Evidence of health inequalities by ethnic group for use alongside economic evaluation
Project theme: Methods development
There is increasing consideration of the impact of different types of interventions on health inequalities alongside more standard assessments of clinical and cost effectiveness. These concerns have been apparent for many years as part of the assessment of many public health interventions. These concerns are now extending in terms of a) the types of decisions where they are seen as relevant, moving downstream from public health interventions to assessment of health technologies including medicines and diagnostics; and b) the methods by which they are to be considered alongside assessments of economic efficiency. For example, in its most recent communications about its Methods Update, NICE states that “there remains a case for a [health inequalities] modifier” and “This would take into account the evidence of societal value linked to socioeconomic disadvantage, although we also note the importance of other sources of inequality. However, in order to formally establish this, it will be important in particular to understand different definitions and origins of inequalities…”
To date, much of the focus has been on the impact of health inequalities that arise due to socio-economic disadvantage. However, the evidence for the existence of health inequalities associated with other candidate groups, independently of socioeconomic status, is much less well established. This is particularly true in relation to health inequalities and ethnicity. There is a need to establish the extent to which health inequalities between different ethnic groups remain once socioeconomic status is appropriately controlled for. This needs to be established before decision makers can consider “inequality weights”, even if these are qualitative in nature. Analyses may need to address different measures of health, categorisations of ethnic group, and consider the roles of immigration status, language and other related factors.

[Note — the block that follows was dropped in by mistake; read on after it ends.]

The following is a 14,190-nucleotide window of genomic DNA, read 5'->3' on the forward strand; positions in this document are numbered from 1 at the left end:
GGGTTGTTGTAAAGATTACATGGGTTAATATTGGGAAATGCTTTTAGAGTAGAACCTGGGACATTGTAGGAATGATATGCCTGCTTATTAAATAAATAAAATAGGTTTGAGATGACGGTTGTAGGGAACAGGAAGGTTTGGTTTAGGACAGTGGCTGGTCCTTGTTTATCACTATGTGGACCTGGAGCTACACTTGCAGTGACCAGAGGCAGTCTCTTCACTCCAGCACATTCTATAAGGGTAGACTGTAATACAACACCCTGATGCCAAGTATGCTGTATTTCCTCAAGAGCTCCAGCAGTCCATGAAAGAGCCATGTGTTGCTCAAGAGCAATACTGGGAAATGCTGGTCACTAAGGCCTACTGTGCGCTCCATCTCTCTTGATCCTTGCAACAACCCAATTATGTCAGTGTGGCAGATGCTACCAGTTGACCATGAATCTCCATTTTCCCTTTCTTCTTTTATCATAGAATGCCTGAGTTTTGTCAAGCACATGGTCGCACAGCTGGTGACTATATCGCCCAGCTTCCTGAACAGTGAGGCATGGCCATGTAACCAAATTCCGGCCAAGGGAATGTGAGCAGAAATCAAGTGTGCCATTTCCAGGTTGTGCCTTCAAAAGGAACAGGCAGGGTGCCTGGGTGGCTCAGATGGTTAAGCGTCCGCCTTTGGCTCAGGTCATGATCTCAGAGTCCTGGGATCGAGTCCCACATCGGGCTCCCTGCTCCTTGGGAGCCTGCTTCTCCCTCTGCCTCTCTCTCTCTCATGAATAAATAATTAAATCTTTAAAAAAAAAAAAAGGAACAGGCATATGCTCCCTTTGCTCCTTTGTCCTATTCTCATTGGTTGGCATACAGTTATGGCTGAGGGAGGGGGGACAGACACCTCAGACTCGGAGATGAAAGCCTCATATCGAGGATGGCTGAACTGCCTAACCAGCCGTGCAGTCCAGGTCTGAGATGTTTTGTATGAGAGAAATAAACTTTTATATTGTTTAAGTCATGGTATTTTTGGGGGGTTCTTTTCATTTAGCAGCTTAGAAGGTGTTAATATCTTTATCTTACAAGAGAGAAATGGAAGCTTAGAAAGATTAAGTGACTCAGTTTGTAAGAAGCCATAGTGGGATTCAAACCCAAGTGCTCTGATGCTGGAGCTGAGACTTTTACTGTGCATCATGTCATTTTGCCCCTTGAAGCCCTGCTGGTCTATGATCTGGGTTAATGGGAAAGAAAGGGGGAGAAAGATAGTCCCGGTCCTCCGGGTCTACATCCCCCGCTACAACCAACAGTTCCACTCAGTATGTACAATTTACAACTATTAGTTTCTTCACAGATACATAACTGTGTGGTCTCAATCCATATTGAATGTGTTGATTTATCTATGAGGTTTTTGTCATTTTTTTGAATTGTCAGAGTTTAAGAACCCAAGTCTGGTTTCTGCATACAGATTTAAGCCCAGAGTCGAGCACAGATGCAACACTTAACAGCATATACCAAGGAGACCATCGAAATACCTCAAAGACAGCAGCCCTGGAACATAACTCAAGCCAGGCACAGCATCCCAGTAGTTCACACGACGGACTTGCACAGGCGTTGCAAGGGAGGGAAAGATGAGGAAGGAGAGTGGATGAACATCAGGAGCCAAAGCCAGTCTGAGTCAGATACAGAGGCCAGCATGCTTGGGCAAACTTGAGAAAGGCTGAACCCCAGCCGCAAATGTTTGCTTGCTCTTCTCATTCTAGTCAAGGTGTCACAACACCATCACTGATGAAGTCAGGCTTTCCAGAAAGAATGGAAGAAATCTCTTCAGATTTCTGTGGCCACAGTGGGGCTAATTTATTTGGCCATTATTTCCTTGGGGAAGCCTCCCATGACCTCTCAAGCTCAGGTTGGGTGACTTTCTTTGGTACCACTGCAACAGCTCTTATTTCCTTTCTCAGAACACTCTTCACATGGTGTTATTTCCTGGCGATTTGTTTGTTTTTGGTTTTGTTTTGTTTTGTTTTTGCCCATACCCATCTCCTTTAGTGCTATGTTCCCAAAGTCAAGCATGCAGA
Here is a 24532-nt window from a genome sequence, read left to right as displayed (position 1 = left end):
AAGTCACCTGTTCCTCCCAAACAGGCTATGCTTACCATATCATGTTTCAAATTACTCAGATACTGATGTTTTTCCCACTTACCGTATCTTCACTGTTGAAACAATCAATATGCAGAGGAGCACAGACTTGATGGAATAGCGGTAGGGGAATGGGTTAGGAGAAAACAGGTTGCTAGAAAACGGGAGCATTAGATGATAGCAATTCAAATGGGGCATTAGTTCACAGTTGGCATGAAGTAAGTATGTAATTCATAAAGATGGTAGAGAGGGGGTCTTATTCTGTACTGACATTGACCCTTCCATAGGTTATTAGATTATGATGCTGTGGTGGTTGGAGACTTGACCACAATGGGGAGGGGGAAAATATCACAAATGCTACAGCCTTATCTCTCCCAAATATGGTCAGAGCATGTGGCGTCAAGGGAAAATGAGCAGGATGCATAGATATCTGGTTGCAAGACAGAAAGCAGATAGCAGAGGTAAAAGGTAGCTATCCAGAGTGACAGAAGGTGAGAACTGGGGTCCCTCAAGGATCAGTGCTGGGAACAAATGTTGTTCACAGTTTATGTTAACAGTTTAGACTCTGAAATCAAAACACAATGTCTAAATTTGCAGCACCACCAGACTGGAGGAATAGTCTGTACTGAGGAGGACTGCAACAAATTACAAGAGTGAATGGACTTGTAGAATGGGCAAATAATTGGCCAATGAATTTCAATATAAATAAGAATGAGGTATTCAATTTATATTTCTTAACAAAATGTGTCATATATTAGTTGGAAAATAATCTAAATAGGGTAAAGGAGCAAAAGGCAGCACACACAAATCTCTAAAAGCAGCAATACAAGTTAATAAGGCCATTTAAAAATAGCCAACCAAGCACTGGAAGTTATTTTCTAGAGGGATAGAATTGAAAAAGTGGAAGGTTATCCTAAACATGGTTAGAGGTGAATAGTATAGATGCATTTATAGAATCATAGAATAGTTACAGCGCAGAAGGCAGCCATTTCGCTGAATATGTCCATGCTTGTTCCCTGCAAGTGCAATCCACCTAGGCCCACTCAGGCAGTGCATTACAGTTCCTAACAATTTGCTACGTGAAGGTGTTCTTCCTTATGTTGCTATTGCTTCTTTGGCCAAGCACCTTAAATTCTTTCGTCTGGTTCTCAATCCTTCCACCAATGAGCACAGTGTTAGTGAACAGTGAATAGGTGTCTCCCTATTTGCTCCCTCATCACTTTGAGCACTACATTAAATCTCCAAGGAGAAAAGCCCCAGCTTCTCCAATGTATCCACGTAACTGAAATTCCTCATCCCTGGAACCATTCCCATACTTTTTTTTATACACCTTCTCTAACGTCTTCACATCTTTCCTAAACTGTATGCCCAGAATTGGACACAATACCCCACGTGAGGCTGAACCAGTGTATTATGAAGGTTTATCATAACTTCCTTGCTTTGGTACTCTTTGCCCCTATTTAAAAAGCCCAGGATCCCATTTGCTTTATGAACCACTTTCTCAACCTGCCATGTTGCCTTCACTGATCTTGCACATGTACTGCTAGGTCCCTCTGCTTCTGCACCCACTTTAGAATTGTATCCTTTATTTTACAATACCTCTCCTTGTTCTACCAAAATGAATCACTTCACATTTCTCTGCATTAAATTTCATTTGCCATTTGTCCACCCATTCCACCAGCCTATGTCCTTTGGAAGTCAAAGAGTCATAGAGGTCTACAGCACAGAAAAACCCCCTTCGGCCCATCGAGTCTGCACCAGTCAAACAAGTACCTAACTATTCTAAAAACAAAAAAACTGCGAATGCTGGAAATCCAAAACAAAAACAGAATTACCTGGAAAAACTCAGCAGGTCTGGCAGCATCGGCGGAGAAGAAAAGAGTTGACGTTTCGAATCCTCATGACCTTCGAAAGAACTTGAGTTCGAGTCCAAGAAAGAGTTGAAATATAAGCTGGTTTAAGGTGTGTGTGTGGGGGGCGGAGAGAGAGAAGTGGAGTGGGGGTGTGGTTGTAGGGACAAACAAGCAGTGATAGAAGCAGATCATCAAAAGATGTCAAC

i) To provide evidence of differences in measures of health related quality of life between (self-reported) ethnic groups, accounting for socio- economic status inter alia.
ii) To work with policy makers, including NICE, to incorporate findings into recommendations for the use of “modifiers” for use alongside evidence of clinical and cost-effectiveness.
iii) To agree data requirements for extensions to the analysis that will help further inform policy needs.
Monica Hernandez, Steve Pudney, and Allan Wailoo
Hernandez Alava, M., Pudney, S., Wailoo, A. (2023) Ethnicity, socio-economic status and health. Policy Research Unit in Economic Evaluation of Health and Care Interventions. Universities of Sheffield and York. Report 069. DOI: https://doi.org/10.15131/shef.data.25219322